Music therapy, combined with standard medical treatment has been found to reduce the perception of pain in individuals recovering from spinal surgeries, according to a study published in the American Journal of Orthopedics. Spine surgery recovery can take a long time and take a tremendous toll on the individual and family. Research has found that music therapy can help reduce pain post-surgery.
The study has shown solid findings that this therapy, when combined with standard treatment, positively impacts pain. Individuals report an increase in comfort during the recovery time. Utilizing music in a therapeutic setting can benefit a patient’s treatment plan, as it addresses the whole individual, including mind, body, and spirit. This is the same approach that chiropractic uses.
The study took place at the Spine Institute of New York with the music therapy set-up through the hospital’s Louis Armstrong Center for Music and Medicine. There were 60 patients thirty-five females and twenty-five males ranging in age from 40 to 55. They underwent anterior, posterior, or anterior-posterior spinal fusion surgery. The groups were equally split up. The experimental group had music therapy included with their standard medical care, and the control group only received standard medical treatment.
The experimental group would undergo a 30-minute music therapy session over an 8-hour period within 72 hours after the procedure. The music options included:
The sessions focused on personal treatment, where the individuals were encouraged to express emotions. A pain scale was used before and after the interventions to measure the results. What was found, was that pain levels would go up slightly in the control group, and in the experimental group, the pain dropped.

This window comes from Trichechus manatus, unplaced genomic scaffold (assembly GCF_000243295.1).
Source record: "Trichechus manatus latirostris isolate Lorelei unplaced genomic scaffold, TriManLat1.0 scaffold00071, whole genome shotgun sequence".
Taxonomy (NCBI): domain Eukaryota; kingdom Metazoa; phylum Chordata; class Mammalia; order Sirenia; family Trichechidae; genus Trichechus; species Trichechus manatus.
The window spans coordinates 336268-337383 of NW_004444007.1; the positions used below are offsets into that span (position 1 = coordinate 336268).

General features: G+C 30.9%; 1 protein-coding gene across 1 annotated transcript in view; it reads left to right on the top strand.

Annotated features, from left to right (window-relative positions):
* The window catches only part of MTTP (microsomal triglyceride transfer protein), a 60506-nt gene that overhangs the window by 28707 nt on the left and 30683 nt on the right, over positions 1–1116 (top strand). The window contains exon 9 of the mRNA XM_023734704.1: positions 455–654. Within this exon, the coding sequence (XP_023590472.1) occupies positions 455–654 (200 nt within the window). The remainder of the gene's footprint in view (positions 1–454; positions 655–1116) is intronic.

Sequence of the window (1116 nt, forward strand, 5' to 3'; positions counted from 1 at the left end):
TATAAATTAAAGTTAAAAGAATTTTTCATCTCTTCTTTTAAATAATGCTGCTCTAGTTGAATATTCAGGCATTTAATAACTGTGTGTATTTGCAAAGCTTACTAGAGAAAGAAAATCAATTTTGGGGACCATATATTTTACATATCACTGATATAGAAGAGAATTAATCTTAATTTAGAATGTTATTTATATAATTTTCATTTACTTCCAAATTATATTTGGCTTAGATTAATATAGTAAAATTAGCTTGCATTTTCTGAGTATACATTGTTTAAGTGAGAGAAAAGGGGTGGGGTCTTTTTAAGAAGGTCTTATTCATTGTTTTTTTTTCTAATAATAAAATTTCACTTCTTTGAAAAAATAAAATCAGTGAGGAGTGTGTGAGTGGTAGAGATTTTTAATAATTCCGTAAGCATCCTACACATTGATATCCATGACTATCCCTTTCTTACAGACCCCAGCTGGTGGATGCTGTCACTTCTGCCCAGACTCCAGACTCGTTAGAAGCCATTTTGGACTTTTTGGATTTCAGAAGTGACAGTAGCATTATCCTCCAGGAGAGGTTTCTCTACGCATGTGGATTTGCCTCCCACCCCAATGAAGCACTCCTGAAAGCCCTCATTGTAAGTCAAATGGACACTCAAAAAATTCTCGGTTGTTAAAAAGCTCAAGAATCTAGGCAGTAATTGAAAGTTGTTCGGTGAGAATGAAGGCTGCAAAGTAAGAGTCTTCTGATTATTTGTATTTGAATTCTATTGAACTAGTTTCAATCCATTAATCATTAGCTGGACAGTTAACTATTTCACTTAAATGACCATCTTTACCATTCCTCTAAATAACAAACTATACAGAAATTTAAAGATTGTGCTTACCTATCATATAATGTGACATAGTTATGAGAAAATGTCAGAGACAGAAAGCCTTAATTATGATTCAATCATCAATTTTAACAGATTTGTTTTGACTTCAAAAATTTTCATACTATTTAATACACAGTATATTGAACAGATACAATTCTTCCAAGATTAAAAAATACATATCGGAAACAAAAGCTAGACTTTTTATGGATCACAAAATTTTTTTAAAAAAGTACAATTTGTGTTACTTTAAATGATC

With standard care medications are typically the first-line treatment post-spine surgery pain. With all of the negative side effects that come with pain meds/opioids, music therapy is worth considering when looking for non-drug therapies. If anything music is an excellent distraction tool. So long as the music is enjoyable to the individual.
For the most part, many individuals that underwent spine surgery already listen to their music pre and post-operation. It helped them to relax before the surgery and allowed them to focus on something else after. Much like athletes that have their headphones/earbuds when they get to the venue to focus and block out everything going on around them. This therapy works the same way. But now we want to encourage anyone undergoing some spinal procedure to go ahead and jam out.
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